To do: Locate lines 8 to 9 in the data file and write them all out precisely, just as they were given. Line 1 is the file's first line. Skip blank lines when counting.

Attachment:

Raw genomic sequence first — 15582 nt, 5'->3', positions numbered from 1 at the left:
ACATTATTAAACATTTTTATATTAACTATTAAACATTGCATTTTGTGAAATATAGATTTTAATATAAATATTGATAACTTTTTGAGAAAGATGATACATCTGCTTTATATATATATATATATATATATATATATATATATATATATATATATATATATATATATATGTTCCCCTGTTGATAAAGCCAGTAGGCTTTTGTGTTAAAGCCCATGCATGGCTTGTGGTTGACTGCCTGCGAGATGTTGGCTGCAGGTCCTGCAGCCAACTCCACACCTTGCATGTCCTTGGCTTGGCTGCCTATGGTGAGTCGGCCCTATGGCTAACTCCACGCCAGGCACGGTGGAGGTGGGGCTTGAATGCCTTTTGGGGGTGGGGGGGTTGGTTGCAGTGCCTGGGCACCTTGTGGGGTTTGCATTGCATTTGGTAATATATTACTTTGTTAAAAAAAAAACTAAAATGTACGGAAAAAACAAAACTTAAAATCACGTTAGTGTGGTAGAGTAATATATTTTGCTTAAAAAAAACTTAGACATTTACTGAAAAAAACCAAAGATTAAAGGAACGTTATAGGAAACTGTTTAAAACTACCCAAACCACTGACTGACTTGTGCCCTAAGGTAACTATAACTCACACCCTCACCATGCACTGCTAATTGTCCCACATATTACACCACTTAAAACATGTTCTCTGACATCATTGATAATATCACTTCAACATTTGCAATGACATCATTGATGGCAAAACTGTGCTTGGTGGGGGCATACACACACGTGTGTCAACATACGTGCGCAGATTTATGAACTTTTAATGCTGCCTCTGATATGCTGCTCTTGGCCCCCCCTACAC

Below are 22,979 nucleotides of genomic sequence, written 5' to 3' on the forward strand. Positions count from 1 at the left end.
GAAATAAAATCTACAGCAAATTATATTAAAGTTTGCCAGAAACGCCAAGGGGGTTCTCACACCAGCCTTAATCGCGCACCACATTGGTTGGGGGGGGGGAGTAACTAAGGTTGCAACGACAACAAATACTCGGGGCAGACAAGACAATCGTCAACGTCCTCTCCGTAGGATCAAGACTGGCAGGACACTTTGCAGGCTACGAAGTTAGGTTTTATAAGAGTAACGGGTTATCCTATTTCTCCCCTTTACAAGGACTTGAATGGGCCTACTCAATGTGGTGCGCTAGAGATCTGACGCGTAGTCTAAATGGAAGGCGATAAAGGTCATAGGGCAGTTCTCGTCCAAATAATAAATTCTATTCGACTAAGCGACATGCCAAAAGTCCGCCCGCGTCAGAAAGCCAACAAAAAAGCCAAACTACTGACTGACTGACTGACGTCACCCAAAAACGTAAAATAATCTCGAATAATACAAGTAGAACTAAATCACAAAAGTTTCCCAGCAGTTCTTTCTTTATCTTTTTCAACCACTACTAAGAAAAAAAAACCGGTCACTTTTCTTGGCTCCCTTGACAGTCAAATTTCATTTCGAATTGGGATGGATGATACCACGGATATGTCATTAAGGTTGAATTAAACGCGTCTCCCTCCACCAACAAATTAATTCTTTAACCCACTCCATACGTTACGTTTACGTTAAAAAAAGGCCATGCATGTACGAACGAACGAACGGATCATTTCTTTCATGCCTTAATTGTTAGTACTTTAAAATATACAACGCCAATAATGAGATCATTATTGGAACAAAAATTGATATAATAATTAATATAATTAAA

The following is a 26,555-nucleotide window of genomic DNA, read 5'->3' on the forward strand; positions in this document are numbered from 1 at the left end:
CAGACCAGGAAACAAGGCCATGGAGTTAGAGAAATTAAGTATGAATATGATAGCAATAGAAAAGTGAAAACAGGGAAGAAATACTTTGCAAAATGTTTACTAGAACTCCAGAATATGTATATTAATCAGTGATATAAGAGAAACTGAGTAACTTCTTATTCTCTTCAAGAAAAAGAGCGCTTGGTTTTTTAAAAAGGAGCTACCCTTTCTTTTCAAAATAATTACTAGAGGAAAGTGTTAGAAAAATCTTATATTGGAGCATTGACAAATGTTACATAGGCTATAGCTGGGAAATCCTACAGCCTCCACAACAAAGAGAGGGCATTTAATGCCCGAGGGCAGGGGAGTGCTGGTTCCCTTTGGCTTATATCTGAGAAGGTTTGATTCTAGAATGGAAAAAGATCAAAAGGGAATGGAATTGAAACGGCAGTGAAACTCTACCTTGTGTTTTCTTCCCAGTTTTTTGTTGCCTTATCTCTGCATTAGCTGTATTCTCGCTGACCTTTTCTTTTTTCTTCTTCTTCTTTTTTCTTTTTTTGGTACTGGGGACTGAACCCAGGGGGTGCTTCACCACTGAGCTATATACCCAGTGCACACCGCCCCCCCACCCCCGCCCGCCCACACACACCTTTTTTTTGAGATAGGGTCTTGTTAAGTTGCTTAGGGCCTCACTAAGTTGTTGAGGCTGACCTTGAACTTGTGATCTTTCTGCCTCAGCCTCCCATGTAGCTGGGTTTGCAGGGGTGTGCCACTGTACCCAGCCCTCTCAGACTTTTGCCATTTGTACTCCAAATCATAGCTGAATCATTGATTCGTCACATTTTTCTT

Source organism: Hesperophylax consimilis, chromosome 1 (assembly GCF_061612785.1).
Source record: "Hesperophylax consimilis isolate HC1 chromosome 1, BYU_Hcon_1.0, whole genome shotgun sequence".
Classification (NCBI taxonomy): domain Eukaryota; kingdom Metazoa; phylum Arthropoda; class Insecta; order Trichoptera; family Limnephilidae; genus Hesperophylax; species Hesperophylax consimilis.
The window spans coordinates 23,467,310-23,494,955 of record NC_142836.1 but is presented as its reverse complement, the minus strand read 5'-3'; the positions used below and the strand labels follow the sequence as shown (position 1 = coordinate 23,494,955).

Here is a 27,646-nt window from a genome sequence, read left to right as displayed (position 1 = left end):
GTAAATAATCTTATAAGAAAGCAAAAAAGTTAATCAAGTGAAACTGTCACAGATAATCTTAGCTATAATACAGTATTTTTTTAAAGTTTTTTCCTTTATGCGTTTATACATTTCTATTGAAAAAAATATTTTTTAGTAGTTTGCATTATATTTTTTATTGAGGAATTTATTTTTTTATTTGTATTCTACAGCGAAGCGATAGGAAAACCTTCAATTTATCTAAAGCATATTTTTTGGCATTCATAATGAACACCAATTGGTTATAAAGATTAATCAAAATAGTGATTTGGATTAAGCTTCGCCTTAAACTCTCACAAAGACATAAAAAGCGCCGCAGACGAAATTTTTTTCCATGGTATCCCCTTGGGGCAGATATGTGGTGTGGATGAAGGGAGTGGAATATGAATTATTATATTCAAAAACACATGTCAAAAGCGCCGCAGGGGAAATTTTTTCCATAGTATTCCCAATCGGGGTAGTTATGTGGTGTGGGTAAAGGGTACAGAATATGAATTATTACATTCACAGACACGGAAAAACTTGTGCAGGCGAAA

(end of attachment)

Source record: "Hesperophylax consimilis isolate HC1 chromosome 1, BYU_Hcon_1.0, whole genome shotgun sequence".
Classification (NCBI taxonomy): domain Eukaryota; kingdom Metazoa; phylum Arthropoda; class Insecta; order Trichoptera; family Limnephilidae; genus Hesperophylax; species Hesperophylax consimilis.